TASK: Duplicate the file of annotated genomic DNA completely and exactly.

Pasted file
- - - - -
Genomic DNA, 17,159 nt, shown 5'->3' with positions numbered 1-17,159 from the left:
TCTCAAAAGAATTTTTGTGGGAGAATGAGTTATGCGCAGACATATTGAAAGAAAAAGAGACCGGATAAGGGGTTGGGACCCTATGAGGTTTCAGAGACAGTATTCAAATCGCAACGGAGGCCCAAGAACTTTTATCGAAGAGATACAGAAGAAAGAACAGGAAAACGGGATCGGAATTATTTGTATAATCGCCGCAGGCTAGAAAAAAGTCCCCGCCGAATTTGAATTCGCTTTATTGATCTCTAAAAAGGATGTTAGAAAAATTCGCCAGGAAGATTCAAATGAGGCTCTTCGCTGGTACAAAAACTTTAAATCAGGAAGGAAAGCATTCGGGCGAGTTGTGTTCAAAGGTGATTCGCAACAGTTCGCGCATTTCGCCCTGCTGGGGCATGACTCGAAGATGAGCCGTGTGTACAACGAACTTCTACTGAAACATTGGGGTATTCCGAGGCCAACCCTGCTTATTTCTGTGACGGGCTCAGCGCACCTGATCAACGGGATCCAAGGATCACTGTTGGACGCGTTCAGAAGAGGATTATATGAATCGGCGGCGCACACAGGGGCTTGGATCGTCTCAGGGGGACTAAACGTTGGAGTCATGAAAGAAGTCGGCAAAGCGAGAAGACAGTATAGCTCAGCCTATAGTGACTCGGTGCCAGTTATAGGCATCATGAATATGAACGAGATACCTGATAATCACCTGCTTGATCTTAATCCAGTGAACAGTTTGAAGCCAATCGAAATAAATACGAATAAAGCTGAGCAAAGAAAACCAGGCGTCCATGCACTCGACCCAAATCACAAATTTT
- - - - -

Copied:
Genomic DNA, 17,159 nt, shown 5'->3' with positions numbered 1-17,159 from the left:
TCTCAAAAGAATTTTTGTGGGAGAATGAGTTATGCGCAGACATATTGAAAGAAAAAGAGACCGGATAAGGGGTTGGGACCCTATGAGGTTTCAGAGACAGTATTCAAATCGCAACGGAGGCCCAAGAACTTTTATCGAAGAGATACAGAAGAAAGAACAGGAAAACGGGATCGGAATTATTTGTATAATCGCCGCAGGCTAGAAAAAAGTCCCCGCCGAATTTGAATTCGCTTTATTGATCTCTAAAAAGGATGTTAGAAAAATTCGCCAGGAAGATTCAAATGAGGCTCTTCGCTGGTACAAAAACTTTAAATCAGGAAGGAAAGCATTCGGGCGAGTTGTGTTCAAAGGTGATTCGCAACAGTTCGCGCATTTCGCCCTGCTGGGGCATGACTCGAAGATGAGCCGTGTGTACAACGAACTTCTACTGAAACATTGGGGTATTCCGAGGCCAACCCTGCTTATTTCTGTGACGGGCTCAGCGCACCTGATCAACGGGATCCAAGGATCACTGTTGGACGCGTTCAGAAGAGGATTATATGAATCGGCGGCGCACACAGGGGCTTGGATCGTCTCAGGGGGACTAAACGTTGGAGTCATGAAAGAAGTCGGCAAAGCGAGAAGACAGTATAGCTCAGCCTATAGTGACTCGGTGCCAGTTATAGGCATCATGAATATGAACGAGATACCTGATAATCACCTGCTTGATCTTAATCCAGTGAACAGTTTGAAGCCAATCGAAATAAATACGAATAAAGCTGAGCAAAGAAAACCAGGCGTCCATGCACTCGACCCAAATCACAAATTTT